The causes of the Vietnam War revolve around the simple belief held by America that communism was threatening to expand all over south-east Asia. Neither the Soviet Union nor the United States could risk an all-out war against each other, such was the nuclear military might of both.
The U.S. entered the Vietnam War in an attempt to prevent the spread of communism, but foreign policy, economic interests, national fears, and geopolitical strategies also played major roles.
It was the first war to come into American living rooms nightly, and the only conflict that ended in defeat for American arms. The war caused turmoil on the home front, as anti-war protests became a feature of American life. Americans divided into two camps--pro-war hawks and anti-war doves.
The Vietnam War was a long, costly and divisive conflict that pitted the communist government of North Vietnam against South Vietnam and its principal ally, the United States. The conflict was intensified by the ongoing Cold War between the United States and the Soviet Union.
The U.S. Army reported 58, 177 losses in Vietnam, the South Vietnamese 223, 748. This comes to less than 300,000 losses. The North Vietnamese Army and Viet Cong, however, are said to have lost more than a million soldiers and two million civilians. In terms of body count, the U.S. and South Vietnam won a clear victory.
Finally, in January 1973, representatives of the United States, North and South Vietnam, and the Vietcong signed a peace agreement in Paris, ending the direct U.S. military involvement in the Vietnam War.
America “lost” South Vietnam because it was an artificial construct created in the wake of the French loss of Indochina. Because there never was an “organic” nation of South Vietnam, when the U.S. discontinued to invest military assets into that construct, it eventually ceased to exist.
By 1971, thousands of them were on opium or heroin, and more than three hundred incidents of fragging—officers wounded or killed by their own troops—were reported. Half a million Vietnam veterans would suffer from P.T.S.D., a higher proportion than for the Second World War.
January 27, 1973: President Nixon signs the Paris Peace Accords, ending direct U.S. involvement in the Vietnam War.
The Socialist Republic of Vietnam is a one-party state. A new state constitution was approved in April 1992, replacing the 1975 version. The central role of the Communist Party was reasserted in all organs of government, politics and society.
The U.S. military reported 58,220 American casualties. Although North Vietnamese and Viet Cong casualty counts vary wildly, it is generally understood that they suffered several times the number of American casualties.
The Paris Peace Accords of January 1973 saw all U.S. forces withdrawn; the Case–Church Amendment, passed by the U.S. Congress on 15 August 1973, officially ended direct U.S. military involvement. The Peace Accords were broken almost immediately, and fighting continued for two more years.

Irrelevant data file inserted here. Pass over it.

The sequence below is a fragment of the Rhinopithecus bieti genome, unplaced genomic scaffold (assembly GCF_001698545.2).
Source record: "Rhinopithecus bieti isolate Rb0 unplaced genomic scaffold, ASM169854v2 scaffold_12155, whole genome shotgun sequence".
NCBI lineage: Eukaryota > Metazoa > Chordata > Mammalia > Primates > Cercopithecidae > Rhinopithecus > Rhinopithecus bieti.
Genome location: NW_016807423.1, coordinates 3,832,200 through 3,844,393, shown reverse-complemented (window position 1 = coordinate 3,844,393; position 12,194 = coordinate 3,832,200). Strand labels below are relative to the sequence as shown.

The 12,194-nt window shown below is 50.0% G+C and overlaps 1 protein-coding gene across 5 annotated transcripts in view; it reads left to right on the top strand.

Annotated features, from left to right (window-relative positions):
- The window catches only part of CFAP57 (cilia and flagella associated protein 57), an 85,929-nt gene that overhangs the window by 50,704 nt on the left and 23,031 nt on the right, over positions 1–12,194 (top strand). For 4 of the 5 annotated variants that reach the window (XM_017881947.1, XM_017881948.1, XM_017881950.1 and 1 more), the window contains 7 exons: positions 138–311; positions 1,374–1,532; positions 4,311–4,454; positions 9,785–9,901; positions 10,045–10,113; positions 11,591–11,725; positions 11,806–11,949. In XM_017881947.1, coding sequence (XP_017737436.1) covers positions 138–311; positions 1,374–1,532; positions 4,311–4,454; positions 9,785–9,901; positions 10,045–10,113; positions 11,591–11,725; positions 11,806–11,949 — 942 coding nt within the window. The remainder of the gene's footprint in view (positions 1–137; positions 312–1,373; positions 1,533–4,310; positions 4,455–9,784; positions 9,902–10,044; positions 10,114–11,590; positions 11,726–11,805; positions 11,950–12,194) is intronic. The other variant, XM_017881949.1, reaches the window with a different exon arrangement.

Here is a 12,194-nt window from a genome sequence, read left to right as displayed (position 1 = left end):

The Army had to fight in unfamiliar territory, was lacking in moral, were not prepared for the conditions, could not shut down the Ho Chi Minh Trail, and were untrained to respond to guerilla warfare. This combination of disadvantages and the loss of public support led to the United States withdrawing from Vietnam.
Hundreds of artillery pieces, as well as mortars, tanks, armored personnel carriers and antitank weapons were left behind in Quang Tri and Quang Nam, largely because of the abruptness of the North Vietnamese advance coupled with the Government's decision to abandon the northern territory.
In 1965, the United States intervened directly in Vietnam by sending troops to South Vietnam. The Second Indochina War—also known as the American War—had begun; it would not end until the United States withdrew and South Vietnam fell to the communist-run Democratic Republic of Vietnam in 1975.
Vietnam, a one-party Communist state, has one of south-east Asia's fastest-growing economies and has set its sights on becoming a developed nation by 2020. It became a unified country once more in 1975 when the armed forces of the Communist north seized the south.
After more than a century of foreign domination and 21 years of war and division, Vietnam was finally a single, independent nation, free from external control and interference. Saigon was renamed Ho Chi Minh City, in honour of the revolutionary leader, who had died six years earlier.
March 29, 1973
On March 29, 1973, the last U.S. military unit left Vietnam.
The U.S. Mission in Vietnam reminds all U.S. citizens that they are subject to local laws and regulations while visiting or living in Vietnam. We advise U.S. citizens to comply with the Government of Vietnam's testing and quarantine requirements.
Is Vietnam safe for expats? Yes, living in Vietnam for expats is relatively safe. The country rarely experiences horrible natural disasters such as earthquakes and tsunamis. The security, especially in large cities, is acceptable.
Vietnam is now defined as a lower middle income country by the World Bank. Of the total Vietnamese population of 88 million people (2010), 13 million people still live in poverty and many others remain near poor. Poverty reduction is slowing down and inequality increasing with persistent deep pockets of poverty.
Beginning March 1, Foreign nationals newly entering Japan for a short-term stay (less than three months) for purposes including business or employment and foreign nationals newly entering Japan for a long term stay including foreign students and technical trainees will be allowed to enter Japan in limited numbers.